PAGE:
Results

The RF of participants ranged from 4.4 to 7.4 breaths per minute (0.09 ± 0.02 Hz). Non-significant difference in of M wave at H max confirmed the same relative stimulation intensity at tibial nerve in HRV BFB (Z = -0.67, p = 0.50) and CON (Z = -0.90, p = 0.37). Table 1 displays the pre and post H-reflex indices in HRV BFB and CON.

H-reflex indices in HRV BFB and CON

ParameterHRV BFBCON
PrePostp-valuerPrePostp-valuer
M wave at Hmax
(mV)0.38 ± 0.230.39 ± 0.250.500.220.59 ± 0.610.51 ± 0.440.37-0.29
Hmax
(mV)1.84 ± 0.741.67 ± 0.900.04-0.671.83 ± 0.771.83 ± 0.800.88-0.05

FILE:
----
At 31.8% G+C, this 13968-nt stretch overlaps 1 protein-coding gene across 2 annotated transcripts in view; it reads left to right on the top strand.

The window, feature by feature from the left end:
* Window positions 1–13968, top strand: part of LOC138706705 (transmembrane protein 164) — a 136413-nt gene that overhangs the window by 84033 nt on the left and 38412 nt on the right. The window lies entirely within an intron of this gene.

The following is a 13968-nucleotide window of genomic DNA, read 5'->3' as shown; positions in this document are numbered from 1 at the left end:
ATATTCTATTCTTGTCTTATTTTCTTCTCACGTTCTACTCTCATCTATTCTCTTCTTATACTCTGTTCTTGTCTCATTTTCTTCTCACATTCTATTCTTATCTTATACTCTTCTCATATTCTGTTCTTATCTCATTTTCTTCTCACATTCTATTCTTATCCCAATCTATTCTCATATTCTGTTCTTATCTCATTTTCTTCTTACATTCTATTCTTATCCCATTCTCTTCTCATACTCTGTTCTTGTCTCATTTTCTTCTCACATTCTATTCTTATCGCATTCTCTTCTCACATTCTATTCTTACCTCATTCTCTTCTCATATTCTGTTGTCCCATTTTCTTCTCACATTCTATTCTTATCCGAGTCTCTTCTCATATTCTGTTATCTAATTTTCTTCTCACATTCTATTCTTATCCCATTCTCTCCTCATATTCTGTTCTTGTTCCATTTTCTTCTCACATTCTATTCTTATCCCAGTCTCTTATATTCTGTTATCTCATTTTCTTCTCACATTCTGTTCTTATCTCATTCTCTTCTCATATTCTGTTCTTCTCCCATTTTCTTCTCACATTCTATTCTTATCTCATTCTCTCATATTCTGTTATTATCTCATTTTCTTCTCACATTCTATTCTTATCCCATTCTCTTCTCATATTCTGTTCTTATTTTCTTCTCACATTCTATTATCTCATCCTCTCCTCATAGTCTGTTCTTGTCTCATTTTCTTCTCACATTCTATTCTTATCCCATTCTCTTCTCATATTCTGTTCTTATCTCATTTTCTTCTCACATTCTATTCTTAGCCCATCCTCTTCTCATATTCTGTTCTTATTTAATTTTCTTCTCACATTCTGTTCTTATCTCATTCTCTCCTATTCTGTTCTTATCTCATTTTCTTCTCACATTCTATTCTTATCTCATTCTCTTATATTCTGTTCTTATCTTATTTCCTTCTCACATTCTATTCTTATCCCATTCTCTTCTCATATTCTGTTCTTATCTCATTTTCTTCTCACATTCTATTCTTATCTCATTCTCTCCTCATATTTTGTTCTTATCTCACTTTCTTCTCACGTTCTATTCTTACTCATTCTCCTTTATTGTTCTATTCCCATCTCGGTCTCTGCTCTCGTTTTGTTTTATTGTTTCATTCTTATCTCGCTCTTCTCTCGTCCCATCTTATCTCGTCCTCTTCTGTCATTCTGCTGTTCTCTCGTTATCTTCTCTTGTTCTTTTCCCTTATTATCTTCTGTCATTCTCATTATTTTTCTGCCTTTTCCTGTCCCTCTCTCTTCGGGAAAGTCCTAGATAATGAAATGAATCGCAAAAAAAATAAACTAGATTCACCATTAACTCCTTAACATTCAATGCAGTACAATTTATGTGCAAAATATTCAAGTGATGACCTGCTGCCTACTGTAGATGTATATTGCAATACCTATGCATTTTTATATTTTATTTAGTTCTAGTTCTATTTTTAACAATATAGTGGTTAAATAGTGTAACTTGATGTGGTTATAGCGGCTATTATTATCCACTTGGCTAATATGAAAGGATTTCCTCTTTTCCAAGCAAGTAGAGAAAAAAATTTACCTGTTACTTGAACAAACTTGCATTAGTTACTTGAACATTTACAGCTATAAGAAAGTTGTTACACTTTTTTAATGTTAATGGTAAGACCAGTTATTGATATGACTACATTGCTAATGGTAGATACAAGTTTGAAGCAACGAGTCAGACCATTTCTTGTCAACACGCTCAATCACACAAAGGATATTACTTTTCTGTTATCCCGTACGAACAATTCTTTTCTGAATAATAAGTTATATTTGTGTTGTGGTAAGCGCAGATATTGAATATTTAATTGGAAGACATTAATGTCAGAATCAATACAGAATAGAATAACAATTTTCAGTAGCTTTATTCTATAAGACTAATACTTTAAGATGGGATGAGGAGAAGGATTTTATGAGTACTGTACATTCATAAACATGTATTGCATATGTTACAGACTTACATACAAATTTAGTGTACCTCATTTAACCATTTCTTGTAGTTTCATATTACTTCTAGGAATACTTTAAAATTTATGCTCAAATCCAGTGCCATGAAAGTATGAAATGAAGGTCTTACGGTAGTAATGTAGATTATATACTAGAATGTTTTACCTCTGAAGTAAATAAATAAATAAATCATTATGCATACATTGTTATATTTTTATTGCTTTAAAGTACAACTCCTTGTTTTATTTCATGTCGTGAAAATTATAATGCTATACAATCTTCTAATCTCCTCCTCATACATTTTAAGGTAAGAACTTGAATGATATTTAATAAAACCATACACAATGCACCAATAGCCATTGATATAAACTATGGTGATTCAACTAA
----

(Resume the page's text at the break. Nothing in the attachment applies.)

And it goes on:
Mmax
(mV)3.32 ± 0.913.26 ± 1.000.37-0.303.36 ± 1.083.37 ± 1.181.000.00
Hmax/Mmax ratio0.55 ± 0.150.50 ± 0.180.02-0.840.54 ± 0.150.54 ± 0.150.67-0.14

* M wave at Hmax –M wave at Hmax; Hmax – maximal H-reflex response; Mmax – maximal M-wave response; Hmax/Mmax ratio – proportion of the motoneural pool recruited by 1a afferents.

There was a significant difference in pre-Hmax and post-Hmax at Z = -2.40, p = 0.04, r = - 0.67. No difference was observed in pre-Mmax and post-Mmax at Z = -0.89, p = 0.37, r = -0.30. A significant difference existed in pre-Hmax/Mmax ratio and post-Hmax/Mmax ratio at Z = -2.35, p = 0.02, r = -0.84. The M wave at Hmax/Mmax ratio was not significantly different in pre and post-test conditions at Z = -0.72, p = 0.47, r = 0.25.

CON

CON exhibited non-significant pre and post differences in Hmax (Z = -0.16, p = 0.88, r = -0.05), Mmax (Z = 0.00, p = 1.00, r = 0.00), Hmax/Mmax ratio (Z = -0.04, p = 0.67, r = -0.14), and M wave at Hmax/Mmax ratio (Z = -0.59, p = 0.56, r = -0.19).